SPTO – 21st June, 2019
Fiji’s most exclusive private island resort, Kokomo Private Island, is leading by example in its endeavour to operate as an environmentally sustainability resort and ensure the preservation of its beautiful habitat. Initiated by owner Lang Walker, an expert team has been assembled with efforts towards sustainability seamlessly incorporated into the resort’s guest experience.
Various environmentally sustainable initiatives are underway and new practices being trialled, but key to the resort’s efforts is the Kokomo Coral Restoration Project, launched by resident marine biologist, Cliona O’Flaherty, in March 2018. The focus of which is on the advancement of methods that will help to protect the islands surrounding reefs.
With an awareness of the threat that climate change is having on coral reefs globally, due to rising water temperatures, the project is working to minimise the impacts of global warming on coral reefs. The long term objective of which is for the findings to be shared and adopted on an international scale.
“Our aim is to assess the limited coral thriving and adapting to the rising water temperatures, identifying these heat-resistant ‘super corals’,” says O’Flaherty. “We have implemented a restoration strategy, cultivating them in a nursery on the island. In this nursery setting we are aiming to heal the coral, letting it grow bigger and bushier, making it much more likely to survive on the reef when replanted and not be washed away by a big storm.
“The initiative Kokomo Private Island has taken with this project should inspire luxury islands and hotels around the world to take responsibility for their own ecosystems and find ways to make them sustainable for years to come. Guests are able to participate in all different stages of the coral planting during their stay on the island, helping to make a difference on their holiday and leave their personal positive stamp on Kokomo’s reef.”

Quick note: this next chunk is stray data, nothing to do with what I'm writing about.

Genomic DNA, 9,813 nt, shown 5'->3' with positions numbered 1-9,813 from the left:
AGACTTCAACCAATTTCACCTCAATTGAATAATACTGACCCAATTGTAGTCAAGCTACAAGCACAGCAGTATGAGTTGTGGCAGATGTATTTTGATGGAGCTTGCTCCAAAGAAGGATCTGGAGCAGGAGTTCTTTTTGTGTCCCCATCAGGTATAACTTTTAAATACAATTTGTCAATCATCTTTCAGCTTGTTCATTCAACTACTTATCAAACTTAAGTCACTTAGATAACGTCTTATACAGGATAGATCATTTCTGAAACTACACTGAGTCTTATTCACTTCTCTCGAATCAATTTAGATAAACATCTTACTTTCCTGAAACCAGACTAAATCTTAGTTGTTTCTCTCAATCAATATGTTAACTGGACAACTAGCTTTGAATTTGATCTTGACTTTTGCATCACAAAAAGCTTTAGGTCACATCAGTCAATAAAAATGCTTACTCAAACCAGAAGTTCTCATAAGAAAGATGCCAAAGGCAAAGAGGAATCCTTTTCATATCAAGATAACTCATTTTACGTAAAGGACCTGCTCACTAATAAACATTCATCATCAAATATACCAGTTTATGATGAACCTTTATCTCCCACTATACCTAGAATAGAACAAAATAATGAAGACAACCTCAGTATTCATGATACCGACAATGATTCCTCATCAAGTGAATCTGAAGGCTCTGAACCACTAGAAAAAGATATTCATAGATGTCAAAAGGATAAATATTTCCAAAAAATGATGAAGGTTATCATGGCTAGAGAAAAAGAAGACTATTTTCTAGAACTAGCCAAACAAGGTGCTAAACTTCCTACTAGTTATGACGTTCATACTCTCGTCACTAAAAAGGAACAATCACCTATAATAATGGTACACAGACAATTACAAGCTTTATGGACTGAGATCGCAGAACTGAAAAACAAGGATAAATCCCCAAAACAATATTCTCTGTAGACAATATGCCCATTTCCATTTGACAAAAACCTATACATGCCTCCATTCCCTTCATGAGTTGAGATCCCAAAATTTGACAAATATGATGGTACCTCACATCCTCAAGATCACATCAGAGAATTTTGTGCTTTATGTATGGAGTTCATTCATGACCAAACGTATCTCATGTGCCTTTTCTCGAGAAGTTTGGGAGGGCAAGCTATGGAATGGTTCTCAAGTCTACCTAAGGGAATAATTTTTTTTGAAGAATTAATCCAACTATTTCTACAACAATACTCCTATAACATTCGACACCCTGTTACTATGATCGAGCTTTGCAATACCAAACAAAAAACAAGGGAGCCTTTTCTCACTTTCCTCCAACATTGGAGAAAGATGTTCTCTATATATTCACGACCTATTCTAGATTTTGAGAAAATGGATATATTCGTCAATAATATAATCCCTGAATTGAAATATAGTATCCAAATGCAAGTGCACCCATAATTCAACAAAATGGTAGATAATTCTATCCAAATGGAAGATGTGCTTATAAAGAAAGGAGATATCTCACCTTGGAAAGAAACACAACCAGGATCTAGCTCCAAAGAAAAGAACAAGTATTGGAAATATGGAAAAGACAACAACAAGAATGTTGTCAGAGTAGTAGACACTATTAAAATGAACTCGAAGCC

Kokomo Private Island is also working in collaboration with the Manta Trust, a global organisation that aims to preserve and protect manta rays, which are classified as “vulnerable” under the International Union for the Conservation of Nature (IUCN) Red List. This is the first manta-tagging project in Fiji, and the first acoustic tagging project in the South Pacific for manta rays.
Since 2017, Kokomo has identified and recorded data on more than 40 Manta Rays, increasing the size of the Manta Trust Fiji Database by over 20 per cent. By painstakingly photographing individual rays, and mapping the unique spot patterns on their bellies – much like fingerprints – Kokomo identified 22 mantas in 2018 alone, contributing invaluable data.
Following the success of these initiatives, Kokomo has begun a mangrove forest restoration program, which aims to maintain the islands’ mangrove population – a fundamental part of the local ecosystem. Mangroves mitigate cyclone surges and tsunamis, as well as being five times more efficient than rainforests in sequestering carbon, harbouring many coral reef fish and providing nurseries for juvenile sharks. This vital project not only aims to sustain Kokomo’s mangroves, but to expand them, transplanting to local communities in need.
While important, these significant marine initiatives are only part of Kokomo’s commitment to environmentally sustainable operations. The resort’s initial focus remains on farm-to-table culinary offerings, incorporating as much of the produce grown over their five and a half acres of farm land, as well as implementing sustainable fishing practices.
“It’s all about knowing what the chefs need and implementing catch and release for anything beyond that. We have a very healthy fishery thanks to our no fishing zone around our beach, helping sustain the marine ecosystem. Our master fisherman who has worked in the warm waters of Fiji for 10 years, educates the local fisherman as well as the Kokomo guests who thoroughly enjoy the opportunity to fish for their own meals in a sustainable fashion.” says Jacques Louw, Resort Manager.
Finally, the island is installing a bottling plant, allowing pristine Fijian water to be distributed to guests and staff on site, in glass, and is on track to eliminate the use of plastic water bottles entirely. All staff living and working on the island use custom-issued aluminium water bottles, with filtered drinking stations around the island.
Kokomo is committed to working towards achieving sustainability in the South Pacific’s most breathtaking location by continuing to educate guests and locals on our on island initiatives. The resort has invested heavily in the island’s movement towards sustainability, and will continue to focus on preserving this unique ecosystem into the future.